I got this from Warren Mosler's website.
|In case you thought the new head of the CBO understands the way the monetary system works…|
> > On Sat, Mar 21, 2009 at 1:37 AM, Scott wrote:> > FYI . . . from page 43 of CBO’s 10-year projections published> today…influence of CBO’s new head Doug Elmendorf (co-author a few> years ago of a widely cited paper on the effects of deficits on interest> rates) is pretty clear . . . .> > ”Capital accumulation is affected because the increase in government> debt is expected to displace, or “crowd out,” a smaller amount of private> capital.>
There is no such thing.
> > That result occurs because the reduction in overall national saving> dampens spending on business fixed investment and the construction of> housing.>
Non-sensical rhetoric. ‘National savings’ as he is using the term is a relic from the gold standard when there were hard supply side constraints on reserves.
> > Although the size of such displacement is very uncertain,>
Yes, in fact it doesn’t exist.
> > CBO assumes that, in the long run, each dollar of additional federal debt> crowds out about a third of a dollar’s worth of private domestic capital> (with the remainder of the rise in debt offset by increases in private> saving and inflows of foreign capital).”>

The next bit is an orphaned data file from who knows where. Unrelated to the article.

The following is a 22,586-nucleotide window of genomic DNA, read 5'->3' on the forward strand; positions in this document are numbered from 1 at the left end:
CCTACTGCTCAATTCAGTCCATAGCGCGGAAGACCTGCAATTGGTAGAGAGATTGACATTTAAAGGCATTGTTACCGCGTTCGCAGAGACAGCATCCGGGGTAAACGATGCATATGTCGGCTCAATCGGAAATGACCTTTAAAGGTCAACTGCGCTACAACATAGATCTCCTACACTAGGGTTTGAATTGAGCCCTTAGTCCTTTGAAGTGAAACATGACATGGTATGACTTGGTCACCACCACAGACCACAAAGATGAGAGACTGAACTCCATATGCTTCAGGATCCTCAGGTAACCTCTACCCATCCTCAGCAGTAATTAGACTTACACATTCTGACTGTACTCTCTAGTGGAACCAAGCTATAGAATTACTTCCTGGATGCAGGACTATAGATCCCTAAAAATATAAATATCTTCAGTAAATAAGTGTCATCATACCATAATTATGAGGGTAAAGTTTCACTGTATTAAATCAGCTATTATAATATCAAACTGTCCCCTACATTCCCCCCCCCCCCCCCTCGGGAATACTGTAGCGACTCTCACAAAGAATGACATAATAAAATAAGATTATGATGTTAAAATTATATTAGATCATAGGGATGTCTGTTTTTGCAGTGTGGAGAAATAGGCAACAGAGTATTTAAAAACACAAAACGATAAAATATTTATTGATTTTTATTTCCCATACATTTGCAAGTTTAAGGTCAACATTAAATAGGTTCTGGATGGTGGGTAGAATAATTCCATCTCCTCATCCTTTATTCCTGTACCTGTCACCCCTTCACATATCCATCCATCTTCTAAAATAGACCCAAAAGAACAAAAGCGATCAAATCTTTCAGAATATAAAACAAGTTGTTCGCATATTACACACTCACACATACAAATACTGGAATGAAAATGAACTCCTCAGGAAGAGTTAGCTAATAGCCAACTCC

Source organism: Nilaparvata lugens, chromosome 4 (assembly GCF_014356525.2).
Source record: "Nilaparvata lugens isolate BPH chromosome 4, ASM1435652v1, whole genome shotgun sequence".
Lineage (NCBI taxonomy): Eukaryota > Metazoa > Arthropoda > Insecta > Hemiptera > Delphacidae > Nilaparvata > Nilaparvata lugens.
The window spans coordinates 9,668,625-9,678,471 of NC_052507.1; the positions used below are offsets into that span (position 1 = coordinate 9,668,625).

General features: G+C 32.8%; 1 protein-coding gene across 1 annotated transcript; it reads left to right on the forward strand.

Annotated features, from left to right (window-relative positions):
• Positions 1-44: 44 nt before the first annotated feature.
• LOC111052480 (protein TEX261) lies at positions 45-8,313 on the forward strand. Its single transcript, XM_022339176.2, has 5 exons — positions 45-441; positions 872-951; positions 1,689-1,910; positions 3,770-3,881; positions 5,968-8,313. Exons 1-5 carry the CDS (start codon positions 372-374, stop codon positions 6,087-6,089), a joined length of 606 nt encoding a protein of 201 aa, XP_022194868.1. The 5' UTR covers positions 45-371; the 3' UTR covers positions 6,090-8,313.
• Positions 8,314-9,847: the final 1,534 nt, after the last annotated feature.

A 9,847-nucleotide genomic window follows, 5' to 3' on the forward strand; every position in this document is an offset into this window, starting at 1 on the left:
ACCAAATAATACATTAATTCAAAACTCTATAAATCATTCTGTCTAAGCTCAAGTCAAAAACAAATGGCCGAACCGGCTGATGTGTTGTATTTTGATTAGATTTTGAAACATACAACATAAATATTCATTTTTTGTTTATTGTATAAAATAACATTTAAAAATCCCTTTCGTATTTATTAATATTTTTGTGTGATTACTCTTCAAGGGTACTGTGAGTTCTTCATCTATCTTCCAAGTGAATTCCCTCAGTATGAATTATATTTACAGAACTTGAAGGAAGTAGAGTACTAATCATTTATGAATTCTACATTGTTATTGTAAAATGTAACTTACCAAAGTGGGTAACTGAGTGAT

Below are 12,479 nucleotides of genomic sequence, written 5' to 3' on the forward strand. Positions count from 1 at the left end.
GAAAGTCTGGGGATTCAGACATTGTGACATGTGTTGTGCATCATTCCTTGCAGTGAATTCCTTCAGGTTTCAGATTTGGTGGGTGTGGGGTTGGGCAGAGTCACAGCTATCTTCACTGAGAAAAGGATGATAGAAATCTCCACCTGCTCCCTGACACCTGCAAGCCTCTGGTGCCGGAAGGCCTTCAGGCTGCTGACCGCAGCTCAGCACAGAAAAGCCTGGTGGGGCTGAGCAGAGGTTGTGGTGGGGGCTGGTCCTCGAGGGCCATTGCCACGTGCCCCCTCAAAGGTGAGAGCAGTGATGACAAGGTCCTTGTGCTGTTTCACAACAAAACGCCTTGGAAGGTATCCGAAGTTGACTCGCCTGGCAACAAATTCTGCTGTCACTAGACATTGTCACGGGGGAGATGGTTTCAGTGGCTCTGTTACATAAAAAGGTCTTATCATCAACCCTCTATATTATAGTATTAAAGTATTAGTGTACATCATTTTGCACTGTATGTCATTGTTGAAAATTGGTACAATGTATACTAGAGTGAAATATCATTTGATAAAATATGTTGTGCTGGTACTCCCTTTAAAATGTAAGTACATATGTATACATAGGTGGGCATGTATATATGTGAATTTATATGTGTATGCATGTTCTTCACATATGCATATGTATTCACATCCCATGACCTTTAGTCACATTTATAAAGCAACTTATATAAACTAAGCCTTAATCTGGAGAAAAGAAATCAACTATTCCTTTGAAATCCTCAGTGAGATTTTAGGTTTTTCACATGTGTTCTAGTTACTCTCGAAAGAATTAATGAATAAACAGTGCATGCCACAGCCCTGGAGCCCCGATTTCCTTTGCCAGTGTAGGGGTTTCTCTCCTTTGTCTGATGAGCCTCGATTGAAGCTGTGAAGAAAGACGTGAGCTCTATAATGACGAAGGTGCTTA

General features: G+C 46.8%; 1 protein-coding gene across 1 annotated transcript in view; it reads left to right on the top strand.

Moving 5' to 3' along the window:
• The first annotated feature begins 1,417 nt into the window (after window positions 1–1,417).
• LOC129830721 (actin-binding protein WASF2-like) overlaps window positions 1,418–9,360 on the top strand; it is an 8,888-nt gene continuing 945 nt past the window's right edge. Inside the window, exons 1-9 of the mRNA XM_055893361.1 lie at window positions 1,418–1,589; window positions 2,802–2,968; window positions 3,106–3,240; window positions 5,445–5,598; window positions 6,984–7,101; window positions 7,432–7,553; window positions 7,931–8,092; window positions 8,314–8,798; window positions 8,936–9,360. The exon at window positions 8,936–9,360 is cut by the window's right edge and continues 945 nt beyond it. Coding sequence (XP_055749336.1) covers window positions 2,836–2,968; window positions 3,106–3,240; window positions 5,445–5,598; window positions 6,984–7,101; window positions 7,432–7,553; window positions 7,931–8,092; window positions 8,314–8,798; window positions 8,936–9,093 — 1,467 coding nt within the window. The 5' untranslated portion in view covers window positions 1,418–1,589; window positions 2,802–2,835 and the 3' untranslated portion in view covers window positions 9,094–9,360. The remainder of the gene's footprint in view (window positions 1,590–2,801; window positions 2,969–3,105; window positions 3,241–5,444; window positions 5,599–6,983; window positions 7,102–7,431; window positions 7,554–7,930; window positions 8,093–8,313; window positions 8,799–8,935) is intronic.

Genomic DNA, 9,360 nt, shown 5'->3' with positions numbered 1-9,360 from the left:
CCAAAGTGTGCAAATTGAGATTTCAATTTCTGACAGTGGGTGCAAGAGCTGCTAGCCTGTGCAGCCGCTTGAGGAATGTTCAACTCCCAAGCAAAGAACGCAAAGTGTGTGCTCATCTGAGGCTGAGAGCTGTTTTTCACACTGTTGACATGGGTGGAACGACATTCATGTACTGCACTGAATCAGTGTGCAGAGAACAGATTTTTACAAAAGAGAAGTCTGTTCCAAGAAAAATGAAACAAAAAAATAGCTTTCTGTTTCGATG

Ridiculous empty rhetoric from yet another deficit
These were my remarks:
How, then, does he explain the fact that while annual gov’t outlays grew 33-fold from 1946 to 2008 ($90 billion to $3 trillion), corporate consumption of fixed capital grew 125-fold? ($8 billion to $1 trillion.)
Moreover, even with the big expansion in gov’t spending, which by his own definition was supposed to “crowd out” the private sector, there is plenty of idle capacity, meaning that rather than crowding anyone out, more productive assets were created to produce wealth and these assets are available to whomever needs them. It's all there in the numbers. Does he even bother looking at them? Apparently not!
More importantly, why does anyone listen to this guy? How did he get a job like this?